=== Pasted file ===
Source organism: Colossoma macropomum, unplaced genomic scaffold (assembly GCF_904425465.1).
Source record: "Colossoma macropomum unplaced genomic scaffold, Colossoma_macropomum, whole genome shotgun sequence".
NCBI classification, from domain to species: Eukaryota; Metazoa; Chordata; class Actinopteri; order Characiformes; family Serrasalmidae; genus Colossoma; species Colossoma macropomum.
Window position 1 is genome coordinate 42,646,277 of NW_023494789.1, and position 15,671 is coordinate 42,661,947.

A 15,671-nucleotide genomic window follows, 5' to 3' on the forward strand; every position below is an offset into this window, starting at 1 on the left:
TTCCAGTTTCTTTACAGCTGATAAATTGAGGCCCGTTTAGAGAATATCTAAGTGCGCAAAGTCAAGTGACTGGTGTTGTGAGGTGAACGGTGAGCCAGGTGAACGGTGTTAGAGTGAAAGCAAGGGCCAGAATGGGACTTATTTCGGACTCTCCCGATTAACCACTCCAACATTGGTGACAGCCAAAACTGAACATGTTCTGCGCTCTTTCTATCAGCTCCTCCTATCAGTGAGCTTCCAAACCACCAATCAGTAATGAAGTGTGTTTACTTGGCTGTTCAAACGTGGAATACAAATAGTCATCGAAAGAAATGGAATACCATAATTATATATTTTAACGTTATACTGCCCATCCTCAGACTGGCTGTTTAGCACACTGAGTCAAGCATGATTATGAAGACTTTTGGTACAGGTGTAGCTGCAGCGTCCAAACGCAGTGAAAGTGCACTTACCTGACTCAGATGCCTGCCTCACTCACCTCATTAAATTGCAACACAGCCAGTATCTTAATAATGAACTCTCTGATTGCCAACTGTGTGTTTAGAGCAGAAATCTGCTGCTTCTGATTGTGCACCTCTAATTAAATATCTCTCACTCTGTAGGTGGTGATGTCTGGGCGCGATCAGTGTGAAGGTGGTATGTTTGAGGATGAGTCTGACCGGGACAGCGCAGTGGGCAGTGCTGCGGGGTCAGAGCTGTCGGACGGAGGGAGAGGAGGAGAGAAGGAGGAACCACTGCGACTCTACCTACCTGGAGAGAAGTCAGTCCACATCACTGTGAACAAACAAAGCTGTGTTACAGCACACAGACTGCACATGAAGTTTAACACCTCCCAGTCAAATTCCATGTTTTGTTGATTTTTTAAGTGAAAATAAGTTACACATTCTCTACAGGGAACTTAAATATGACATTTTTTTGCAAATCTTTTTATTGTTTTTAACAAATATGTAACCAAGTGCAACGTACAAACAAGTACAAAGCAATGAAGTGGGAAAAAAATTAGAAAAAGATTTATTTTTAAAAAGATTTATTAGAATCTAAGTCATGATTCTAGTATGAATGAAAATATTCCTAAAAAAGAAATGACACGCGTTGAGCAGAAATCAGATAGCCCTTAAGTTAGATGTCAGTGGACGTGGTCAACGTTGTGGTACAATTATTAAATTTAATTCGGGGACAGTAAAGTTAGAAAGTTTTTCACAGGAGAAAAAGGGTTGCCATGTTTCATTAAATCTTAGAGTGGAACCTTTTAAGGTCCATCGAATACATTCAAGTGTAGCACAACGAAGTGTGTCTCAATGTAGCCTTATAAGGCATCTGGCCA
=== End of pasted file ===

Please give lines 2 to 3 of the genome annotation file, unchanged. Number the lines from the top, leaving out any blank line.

Source record: "Colossoma macropomum unplaced genomic scaffold, Colossoma_macropomum, whole genome shotgun sequence".
NCBI classification, from domain to species: Eukaryota; Metazoa; Chordata; class Actinopteri; order Characiformes; family Serrasalmidae; genus Colossoma; species Colossoma macropomum.